- An American Studies Meant for Interruption
In his presidential address "Of Teachable Moments and Specters of Race," Kevin Gaines raises two noble figures as icons of our critical and intellectual possibilities—John Hope Franklin and Emory Elliot. Franklin and Elliot rightly remind us of our necessary commitments to antiracism, public education, and freedom in the broadest possible sense. Alongside them, Gaines places President Barack Obama, whose victory, according to Gaines, "was a triumph of the black freedom movement, particularly the vision of community organizing employed by Robert Moses, Fannie Lou Hamer, and John Lewis, and inspired by their fundi (Swahili for 'teacher'), Ella Baker."1 For Gaines, these three men—Franklin, Elliot, and Obama—also remind us of the precariousness of the principles to which we are committed.
As outlined in the address, this "moment of Obama" is characterized not only by startling gains but by old and crusty troubles as well—racism in the media and national politics, labor discrimination, and attacks on public colleges and universities. It exists in the midst of classic exclusions and disfranchisements, a context that bespeaks a primary contradiction between a president who presumably represents a progressive vision and the 1980s-inspired conservative formations intent on doing that vision harm. But the contradictions of the moment arise not simply from the fact of a black president and the persistence of Reagan-era conservativism. We are in a time of unprecedented contradiction for the United States, which has become a racial state we have never seen before, one that does not enunciate itself primarily through abstract universalism but that articulates itself through minority difference. This is the largely unconsidered "newness" of our present time.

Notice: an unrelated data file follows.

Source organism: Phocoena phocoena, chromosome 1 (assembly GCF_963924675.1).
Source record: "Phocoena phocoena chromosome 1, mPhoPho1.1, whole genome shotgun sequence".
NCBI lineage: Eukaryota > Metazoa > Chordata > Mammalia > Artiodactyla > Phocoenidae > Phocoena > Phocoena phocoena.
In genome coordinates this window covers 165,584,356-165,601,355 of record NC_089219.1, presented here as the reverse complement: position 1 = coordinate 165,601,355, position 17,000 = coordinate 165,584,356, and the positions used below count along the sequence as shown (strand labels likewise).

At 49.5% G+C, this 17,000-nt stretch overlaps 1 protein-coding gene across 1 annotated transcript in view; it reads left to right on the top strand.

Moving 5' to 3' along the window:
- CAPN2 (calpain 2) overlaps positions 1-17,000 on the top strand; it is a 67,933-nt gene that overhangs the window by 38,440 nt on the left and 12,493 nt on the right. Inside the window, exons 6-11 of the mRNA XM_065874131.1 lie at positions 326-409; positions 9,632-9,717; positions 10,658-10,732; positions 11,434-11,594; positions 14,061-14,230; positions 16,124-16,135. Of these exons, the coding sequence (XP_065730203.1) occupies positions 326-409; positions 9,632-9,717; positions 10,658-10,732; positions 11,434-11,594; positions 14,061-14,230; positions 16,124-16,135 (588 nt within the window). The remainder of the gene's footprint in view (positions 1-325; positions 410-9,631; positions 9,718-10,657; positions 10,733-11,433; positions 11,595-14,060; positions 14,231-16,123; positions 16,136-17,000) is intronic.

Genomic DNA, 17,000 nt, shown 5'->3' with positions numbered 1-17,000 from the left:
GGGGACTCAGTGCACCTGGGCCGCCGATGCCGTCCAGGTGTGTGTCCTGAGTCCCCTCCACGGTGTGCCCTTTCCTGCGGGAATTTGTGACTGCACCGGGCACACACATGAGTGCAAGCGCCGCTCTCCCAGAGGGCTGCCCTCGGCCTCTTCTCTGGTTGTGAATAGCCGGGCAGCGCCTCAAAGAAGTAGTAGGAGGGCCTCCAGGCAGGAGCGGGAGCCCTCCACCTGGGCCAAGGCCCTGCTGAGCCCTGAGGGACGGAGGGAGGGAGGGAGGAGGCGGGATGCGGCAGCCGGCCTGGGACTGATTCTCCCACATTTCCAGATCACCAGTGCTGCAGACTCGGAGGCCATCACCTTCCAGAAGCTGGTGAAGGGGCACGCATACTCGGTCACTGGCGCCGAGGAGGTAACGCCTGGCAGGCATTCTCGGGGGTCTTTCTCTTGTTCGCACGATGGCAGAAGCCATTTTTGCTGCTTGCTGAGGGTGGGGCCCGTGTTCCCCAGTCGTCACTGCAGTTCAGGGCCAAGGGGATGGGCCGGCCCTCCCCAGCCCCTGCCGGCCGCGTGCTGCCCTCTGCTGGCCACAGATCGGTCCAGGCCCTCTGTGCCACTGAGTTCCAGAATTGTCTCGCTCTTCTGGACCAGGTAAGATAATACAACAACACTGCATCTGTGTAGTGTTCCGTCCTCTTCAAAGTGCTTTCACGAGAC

Interrogating this moment's newness does not mean that old forms of racial and class exclusion have retired. It means, rather, that we must examine an unevenness that almost defies description. In an attempt to name that unevenness, the organizers of this year's ASA meeting—"Crisis, Chains, and Change: American Studies for the 21st Century"—have written: "Ever since 20 January 2009, the U.S. has had one African American man serving a term in the White House and more than a million serving a term in the Big House."2 Getting at [End Page 215] that unevenness means turning to "the dynamic interrelations, at every point in the process, of historically varied and variable elements."3 Although the racial formations of the Reagan era are still powerfully operative, they are running with, and sometimes against, racial formations from other periods as well.
One such formation is the history of the black bourgeoisie. "The black intelligentsias of the United States, the Caribbean, and Africa," writes Cedric Robinson in "W. E. B. Du Bois and Black Sovereignty,"
were captive of a dialectic: on the one hand, their continued development was structurally implicated in the continued domination of their societies by the Atlantic metropoles; on the other, the historic destiny of the class was linked to nationalism. Put bluntly, the future of the black middle class was embedded in the contradictions of imperialism.4
As Robinson implies, these contradictions meant that the black bourgeois and intellectual classes would embody an unevenness as they existed both within and outside of Western modernity. Following Robinson, Gaines has argued in his own brilliant text Uplifting the Race: Black Leadership, Politics, and Culture in the Twentieth Century that such contradictions would shape the intellectual, cultural, and political agendas of black elites:
Against the post-Reconstruction assault on black citizenship and humanity, black ministers, intellectuals, journalists, and reformers sought to refute the views that African Americans were biologically inferior and unassimilable by incorporating 'the race' into ostensibly universal but deeply racialized ideological categories of Western progress and civilization.5
This historic contradiction shaped African American intellectual formations so powerfully that, by the 1960s, it would produce no fewer than two civil rights movements embodied in two very different Martin Luther Kings. "There is the King," writes Nikhil Pal Singh, "who has become part of a mythic nationalist discourse that claims his anti-racist imperatives as its own, even as it obscures his significantly more complex, worldly, and radical politics."6 Next to this...